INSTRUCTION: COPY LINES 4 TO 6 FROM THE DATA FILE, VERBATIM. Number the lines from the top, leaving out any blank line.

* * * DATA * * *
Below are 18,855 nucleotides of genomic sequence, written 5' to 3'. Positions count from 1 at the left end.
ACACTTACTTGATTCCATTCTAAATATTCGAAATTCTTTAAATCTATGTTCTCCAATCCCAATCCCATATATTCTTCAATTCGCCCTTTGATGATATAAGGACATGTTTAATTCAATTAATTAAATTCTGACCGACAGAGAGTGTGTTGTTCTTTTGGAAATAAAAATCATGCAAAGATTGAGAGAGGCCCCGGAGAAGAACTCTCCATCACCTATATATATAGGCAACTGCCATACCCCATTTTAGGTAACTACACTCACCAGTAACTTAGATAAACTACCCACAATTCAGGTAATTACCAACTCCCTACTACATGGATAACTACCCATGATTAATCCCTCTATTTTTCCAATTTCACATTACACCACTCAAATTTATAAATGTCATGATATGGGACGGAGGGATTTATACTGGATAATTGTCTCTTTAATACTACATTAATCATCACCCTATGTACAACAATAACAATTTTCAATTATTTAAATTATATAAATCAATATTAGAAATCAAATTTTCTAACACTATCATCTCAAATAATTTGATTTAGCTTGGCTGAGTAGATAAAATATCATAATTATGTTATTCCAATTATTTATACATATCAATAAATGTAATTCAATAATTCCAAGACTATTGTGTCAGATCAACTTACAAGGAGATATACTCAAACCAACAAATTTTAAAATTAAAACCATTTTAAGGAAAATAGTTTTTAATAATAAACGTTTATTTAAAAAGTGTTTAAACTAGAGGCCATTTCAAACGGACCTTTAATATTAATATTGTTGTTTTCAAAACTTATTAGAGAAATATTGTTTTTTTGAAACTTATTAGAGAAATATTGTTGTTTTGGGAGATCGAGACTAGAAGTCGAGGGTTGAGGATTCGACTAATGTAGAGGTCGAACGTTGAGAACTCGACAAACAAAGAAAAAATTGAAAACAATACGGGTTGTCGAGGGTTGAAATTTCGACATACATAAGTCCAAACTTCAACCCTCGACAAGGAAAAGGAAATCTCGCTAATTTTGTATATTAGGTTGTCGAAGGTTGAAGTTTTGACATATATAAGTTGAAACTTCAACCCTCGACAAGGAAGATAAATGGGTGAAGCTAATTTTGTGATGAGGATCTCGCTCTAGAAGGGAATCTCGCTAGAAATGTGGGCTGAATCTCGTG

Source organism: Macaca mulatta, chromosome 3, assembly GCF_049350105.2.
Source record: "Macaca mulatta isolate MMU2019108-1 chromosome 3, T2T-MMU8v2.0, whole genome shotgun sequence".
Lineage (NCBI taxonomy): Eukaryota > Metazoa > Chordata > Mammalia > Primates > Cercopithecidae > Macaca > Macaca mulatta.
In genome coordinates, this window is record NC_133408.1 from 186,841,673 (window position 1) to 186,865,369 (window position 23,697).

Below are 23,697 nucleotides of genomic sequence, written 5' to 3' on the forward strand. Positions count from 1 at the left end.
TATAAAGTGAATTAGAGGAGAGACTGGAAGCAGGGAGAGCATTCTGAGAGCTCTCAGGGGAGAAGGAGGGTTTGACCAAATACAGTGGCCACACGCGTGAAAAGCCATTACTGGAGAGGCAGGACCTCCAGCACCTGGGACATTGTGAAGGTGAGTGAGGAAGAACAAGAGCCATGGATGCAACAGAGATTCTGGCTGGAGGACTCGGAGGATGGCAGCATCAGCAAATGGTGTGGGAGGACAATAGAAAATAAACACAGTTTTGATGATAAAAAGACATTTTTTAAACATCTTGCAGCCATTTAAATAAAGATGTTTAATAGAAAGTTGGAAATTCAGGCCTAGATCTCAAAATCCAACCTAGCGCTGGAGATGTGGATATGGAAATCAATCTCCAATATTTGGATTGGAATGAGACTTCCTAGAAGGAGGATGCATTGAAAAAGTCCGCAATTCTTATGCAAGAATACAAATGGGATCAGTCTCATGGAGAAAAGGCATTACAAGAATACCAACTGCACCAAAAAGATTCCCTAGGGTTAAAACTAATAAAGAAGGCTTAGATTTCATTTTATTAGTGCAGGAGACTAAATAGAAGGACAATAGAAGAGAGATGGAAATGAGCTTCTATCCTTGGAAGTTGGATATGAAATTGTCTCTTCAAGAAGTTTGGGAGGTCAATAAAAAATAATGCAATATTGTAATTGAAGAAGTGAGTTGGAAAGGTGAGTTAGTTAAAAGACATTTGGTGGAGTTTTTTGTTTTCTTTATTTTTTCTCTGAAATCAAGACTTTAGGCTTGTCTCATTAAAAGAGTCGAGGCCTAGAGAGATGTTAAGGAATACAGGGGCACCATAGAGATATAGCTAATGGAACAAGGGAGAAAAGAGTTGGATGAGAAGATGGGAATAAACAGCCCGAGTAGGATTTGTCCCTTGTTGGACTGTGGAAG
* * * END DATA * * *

Source record: "Macaca mulatta isolate MMU2019108-1 chromosome 3, T2T-MMU8v2.0, whole genome shotgun sequence".
Lineage (NCBI taxonomy): Eukaryota > Metazoa > Chordata > Mammalia > Primates > Cercopithecidae > Macaca > Macaca mulatta.
In genome coordinates, this window is record NC_133408.1 from 186,841,673 (window position 1) to 186,865,369 (window position 23,697).